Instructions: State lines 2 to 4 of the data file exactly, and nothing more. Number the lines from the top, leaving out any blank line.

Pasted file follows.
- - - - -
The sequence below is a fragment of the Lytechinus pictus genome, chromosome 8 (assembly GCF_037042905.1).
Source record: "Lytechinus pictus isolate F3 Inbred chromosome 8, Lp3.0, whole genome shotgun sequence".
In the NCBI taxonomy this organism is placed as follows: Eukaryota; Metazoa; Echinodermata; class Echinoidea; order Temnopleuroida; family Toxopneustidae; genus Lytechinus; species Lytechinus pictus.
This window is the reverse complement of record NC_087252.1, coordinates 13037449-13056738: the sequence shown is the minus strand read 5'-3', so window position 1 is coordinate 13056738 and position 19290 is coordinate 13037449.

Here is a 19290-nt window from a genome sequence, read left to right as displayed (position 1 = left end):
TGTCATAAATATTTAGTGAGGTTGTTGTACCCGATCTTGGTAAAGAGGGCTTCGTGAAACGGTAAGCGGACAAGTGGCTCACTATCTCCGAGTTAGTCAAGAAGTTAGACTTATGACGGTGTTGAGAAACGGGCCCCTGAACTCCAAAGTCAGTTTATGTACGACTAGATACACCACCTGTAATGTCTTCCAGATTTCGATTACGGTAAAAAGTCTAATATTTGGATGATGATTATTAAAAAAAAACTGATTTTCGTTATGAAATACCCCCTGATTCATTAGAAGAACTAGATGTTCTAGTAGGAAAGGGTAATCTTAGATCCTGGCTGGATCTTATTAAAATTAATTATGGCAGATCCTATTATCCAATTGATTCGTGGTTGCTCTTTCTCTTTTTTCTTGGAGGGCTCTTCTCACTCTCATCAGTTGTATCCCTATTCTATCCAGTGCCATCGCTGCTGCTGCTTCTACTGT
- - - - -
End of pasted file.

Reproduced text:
Source record: "Lytechinus pictus isolate F3 Inbred chromosome 8, Lp3.0, whole genome shotgun sequence".
In the NCBI taxonomy this organism is placed as follows: Eukaryota; Metazoa; Echinodermata; class Echinoidea; order Temnopleuroida; family Toxopneustidae; genus Lytechinus; species Lytechinus pictus.
This window is the reverse complement of record NC_087252.1, coordinates 13037449-13056738: the sequence shown is the minus strand read 5'-3', so window position 1 is coordinate 13056738 and position 19290 is coordinate 13037449.